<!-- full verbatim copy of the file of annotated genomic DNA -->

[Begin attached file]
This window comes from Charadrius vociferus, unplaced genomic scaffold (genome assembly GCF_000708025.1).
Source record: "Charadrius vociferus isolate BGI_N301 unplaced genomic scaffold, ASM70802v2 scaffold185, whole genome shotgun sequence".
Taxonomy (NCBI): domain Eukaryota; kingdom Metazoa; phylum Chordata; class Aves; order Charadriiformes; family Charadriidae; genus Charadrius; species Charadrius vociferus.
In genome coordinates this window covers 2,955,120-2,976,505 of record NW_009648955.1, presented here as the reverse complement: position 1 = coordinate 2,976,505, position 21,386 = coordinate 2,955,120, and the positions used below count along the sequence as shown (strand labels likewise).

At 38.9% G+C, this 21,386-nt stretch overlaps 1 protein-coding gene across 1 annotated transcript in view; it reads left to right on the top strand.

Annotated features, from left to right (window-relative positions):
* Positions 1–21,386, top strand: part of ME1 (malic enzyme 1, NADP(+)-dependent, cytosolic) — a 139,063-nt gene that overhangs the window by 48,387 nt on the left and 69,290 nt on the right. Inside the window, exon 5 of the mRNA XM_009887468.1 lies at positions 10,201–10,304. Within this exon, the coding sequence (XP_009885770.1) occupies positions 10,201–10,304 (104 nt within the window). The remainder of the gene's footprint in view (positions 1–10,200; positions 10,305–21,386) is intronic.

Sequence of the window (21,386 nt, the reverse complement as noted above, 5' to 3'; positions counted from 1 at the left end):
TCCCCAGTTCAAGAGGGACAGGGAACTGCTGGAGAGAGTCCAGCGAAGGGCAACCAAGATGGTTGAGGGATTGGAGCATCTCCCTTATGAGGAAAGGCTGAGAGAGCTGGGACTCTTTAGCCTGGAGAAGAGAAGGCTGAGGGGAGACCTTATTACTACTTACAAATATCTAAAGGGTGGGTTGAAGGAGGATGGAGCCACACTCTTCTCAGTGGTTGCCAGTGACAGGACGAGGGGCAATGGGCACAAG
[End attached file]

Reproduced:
This window comes from Charadrius vociferus, unplaced genomic scaffold (genome assembly GCF_000708025.1).
Source record: "Charadrius vociferus isolate BGI_N301 unplaced genomic scaffold, ASM70802v2 scaffold185, whole genome shotgun sequence".
Taxonomy (NCBI): domain Eukaryota; kingdom Metazoa; phylum Chordata; class Aves; order Charadriiformes; family Charadriidae; genus Charadrius; species Charadrius vociferus.
In genome coordinates this window covers 2,955,120-2,976,505 of record NW_009648955.1, presented here as the reverse complement: position 1 = coordinate 2,976,505, position 21,386 = coordinate 2,955,120, and the positions used below count along the sequence as shown (strand labels likewise).

At 38.9% G+C, this 21,386-nt stretch overlaps 1 protein-coding gene across 1 annotated transcript in view; it reads left to right on the top strand.

Annotated features, from left to right (window-relative positions):
* Positions 1–21,386, top strand: part of ME1 (malic enzyme 1, NADP(+)-dependent, cytosolic) — a 139,063-nt gene that overhangs the window by 48,387 nt on the left and 69,290 nt on the right. Inside the window, exon 5 of the mRNA XM_009887468.1 lies at positions 10,201–10,304. Within this exon, the coding sequence (XP_009885770.1) occupies positions 10,201–10,304 (104 nt within the window). The remainder of the gene's footprint in view (positions 1–10,200; positions 10,305–21,386) is intronic.

Sequence of the window (21,386 nt, the reverse complement as noted above, 5' to 3'; positions counted from 1 at the left end):
TCCCCAGTTCAAGAGGGACAGGGAACTGCTGGAGAGAGTCCAGCGAAGGGCAACCAAGATGGTTGAGGGATTGGAGCATCTCCCTTATGAGGAAAGGCTGAGAGAGCTGGGACTCTTTAGCCTGGAGAAGAGAAGGCTGAGGGGAGACCTTATTACTACTTACAAATATCTAAAGGGTGGGTTGAAGGAGGATGGAGCCACACTCTTCTCAGTGGTTGCCAGTGACAGGACGAGGGGCAATGGGCACAAG